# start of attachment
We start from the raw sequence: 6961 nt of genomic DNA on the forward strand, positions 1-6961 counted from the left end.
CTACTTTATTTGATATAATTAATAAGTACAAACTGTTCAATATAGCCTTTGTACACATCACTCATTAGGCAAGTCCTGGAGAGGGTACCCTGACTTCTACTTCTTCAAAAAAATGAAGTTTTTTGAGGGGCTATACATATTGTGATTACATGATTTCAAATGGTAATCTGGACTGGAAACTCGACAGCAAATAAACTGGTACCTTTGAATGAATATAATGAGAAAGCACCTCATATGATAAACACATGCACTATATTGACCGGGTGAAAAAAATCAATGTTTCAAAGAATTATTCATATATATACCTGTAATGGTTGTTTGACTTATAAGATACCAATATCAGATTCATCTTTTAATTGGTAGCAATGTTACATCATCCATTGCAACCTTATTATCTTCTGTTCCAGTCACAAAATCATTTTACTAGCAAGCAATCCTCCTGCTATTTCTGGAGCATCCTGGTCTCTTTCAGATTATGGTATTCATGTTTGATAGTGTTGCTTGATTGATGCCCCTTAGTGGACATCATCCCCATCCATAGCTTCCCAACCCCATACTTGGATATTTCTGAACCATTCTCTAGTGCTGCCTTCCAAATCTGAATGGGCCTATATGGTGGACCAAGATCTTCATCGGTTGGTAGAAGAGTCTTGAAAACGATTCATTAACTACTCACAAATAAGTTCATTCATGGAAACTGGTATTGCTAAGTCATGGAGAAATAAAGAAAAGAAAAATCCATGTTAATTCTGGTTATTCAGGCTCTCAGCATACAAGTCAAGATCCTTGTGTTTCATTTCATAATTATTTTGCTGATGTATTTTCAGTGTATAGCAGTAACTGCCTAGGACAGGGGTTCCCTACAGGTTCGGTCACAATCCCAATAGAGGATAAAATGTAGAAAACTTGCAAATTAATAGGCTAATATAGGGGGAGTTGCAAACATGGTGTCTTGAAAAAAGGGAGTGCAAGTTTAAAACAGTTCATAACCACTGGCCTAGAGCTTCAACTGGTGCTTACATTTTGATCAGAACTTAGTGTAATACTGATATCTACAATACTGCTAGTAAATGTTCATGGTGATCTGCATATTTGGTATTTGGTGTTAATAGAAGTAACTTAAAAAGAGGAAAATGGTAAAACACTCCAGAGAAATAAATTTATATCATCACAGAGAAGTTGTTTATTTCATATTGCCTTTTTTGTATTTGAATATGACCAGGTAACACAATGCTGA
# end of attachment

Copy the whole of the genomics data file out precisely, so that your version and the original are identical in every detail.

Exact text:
We start from the raw sequence: 6961 nt of genomic DNA on the forward strand, positions 1-6961 counted from the left end.
CTACTTTATTTGATATAATTAATAAGTACAAACTGTTCAATATAGCCTTTGTACACATCACTCATTAGGCAAGTCCTGGAGAGGGTACCCTGACTTCTACTTCTTCAAAAAAATGAAGTTTTTTGAGGGGCTATACATATTGTGATTACATGATTTCAAATGGTAATCTGGACTGGAAACTCGACAGCAAATAAACTGGTACCTTTGAATGAATATAATGAGAAAGCACCTCATATGATAAACACATGCACTATATTGACCGGGTGAAAAAAATCAATGTTTCAAAGAATTATTCATATATATACCTGTAATGGTTGTTTGACTTATAAGATACCAATATCAGATTCATCTTTTAATTGGTAGCAATGTTACATCATCCATTGCAACCTTATTATCTTCTGTTCCAGTCACAAAATCATTTTACTAGCAAGCAATCCTCCTGCTATTTCTGGAGCATCCTGGTCTCTTTCAGATTATGGTATTCATGTTTGATAGTGTTGCTTGATTGATGCCCCTTAGTGGACATCATCCCCATCCATAGCTTCCCAACCCCATACTTGGATATTTCTGAACCATTCTCTAGTGCTGCCTTCCAAATCTGAATGGGCCTATATGGTGGACCAAGATCTTCATCGGTTGGTAGAAGAGTCTTGAAAACGATTCATTAACTACTCACAAATAAGTTCATTCATGGAAACTGGTATTGCTAAGTCATGGAGAAATAAAGAAAAGAAAAATCCATGTTAATTCTGGTTATTCAGGCTCTCAGCATACAAGTCAAGATCCTTGTGTTTCATTTCATAATTATTTTGCTGATGTATTTTCAGTGTATAGCAGTAACTGCCTAGGACAGGGGTTCCCTACAGGTTCGGTCACAATCCCAATAGAGGATAAAATGTAGAAAACTTGCAAATTAATAGGCTAATATAGGGGGAGTTGCAAACATGGTGTCTTGAAAAAAGGGAGTGCAAGTTTAAAACAGTTCATAACCACTGGCCTAGAGCTTCAACTGGTGCTTACATTTTGATCAGAACTTAGTGTAATACTGATATCTACAATACTGCTAGTAAATGTTCATGGTGATCTGCATATTTGGTATTTGGTGTTAATAGAAGTAACTTAAAAAGAGGAAAATGGTAAAACACTCCAGAGAAATAAATTTATATCATCACAGAGAAGTTGTTTATTTCATATTGCCTTTTTTGTATTTGAATATGACCAGGTAACACAATGCTGA